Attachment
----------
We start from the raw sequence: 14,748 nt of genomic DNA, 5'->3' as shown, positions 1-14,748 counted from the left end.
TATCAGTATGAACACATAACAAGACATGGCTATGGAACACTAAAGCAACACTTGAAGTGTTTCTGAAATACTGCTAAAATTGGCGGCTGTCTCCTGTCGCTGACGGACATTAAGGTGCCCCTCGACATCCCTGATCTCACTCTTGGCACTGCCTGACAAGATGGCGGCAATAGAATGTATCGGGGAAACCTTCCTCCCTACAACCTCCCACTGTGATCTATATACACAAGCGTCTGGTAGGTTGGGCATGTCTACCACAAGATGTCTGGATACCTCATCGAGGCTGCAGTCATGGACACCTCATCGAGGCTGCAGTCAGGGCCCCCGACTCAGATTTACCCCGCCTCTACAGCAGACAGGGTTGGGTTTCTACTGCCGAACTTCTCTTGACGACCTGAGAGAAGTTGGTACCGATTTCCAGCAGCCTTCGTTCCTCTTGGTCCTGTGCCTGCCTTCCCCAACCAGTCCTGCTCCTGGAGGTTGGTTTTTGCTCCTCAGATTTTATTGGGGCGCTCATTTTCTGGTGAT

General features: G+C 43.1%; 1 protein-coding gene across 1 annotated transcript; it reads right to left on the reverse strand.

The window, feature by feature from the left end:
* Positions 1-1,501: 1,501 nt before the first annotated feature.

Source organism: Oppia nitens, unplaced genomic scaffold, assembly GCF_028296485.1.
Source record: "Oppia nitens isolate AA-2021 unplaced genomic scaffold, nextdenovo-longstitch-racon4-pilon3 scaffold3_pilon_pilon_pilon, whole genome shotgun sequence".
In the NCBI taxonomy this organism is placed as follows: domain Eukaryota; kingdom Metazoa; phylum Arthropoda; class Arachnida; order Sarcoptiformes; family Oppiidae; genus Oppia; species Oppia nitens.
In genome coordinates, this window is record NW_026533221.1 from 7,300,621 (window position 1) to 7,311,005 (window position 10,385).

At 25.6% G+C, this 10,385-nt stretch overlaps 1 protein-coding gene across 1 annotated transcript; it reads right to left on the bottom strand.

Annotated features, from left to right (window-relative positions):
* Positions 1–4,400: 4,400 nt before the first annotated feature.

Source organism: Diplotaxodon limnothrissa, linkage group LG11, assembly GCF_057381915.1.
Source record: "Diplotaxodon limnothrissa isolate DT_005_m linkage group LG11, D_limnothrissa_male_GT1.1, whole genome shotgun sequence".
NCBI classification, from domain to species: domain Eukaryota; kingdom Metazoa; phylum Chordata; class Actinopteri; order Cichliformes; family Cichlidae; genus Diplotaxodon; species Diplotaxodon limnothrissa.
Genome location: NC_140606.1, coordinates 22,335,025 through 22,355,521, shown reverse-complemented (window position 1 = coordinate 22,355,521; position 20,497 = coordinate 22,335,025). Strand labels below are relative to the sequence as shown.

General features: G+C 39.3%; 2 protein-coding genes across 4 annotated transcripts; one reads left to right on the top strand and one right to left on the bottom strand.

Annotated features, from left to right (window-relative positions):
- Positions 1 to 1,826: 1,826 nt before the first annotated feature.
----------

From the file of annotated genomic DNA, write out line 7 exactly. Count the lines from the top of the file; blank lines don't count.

Source record: "Oppia nitens isolate AA-2021 unplaced genomic scaffold, nextdenovo-longstitch-racon4-pilon3 scaffold3_pilon_pilon_pilon, whole genome shotgun sequence".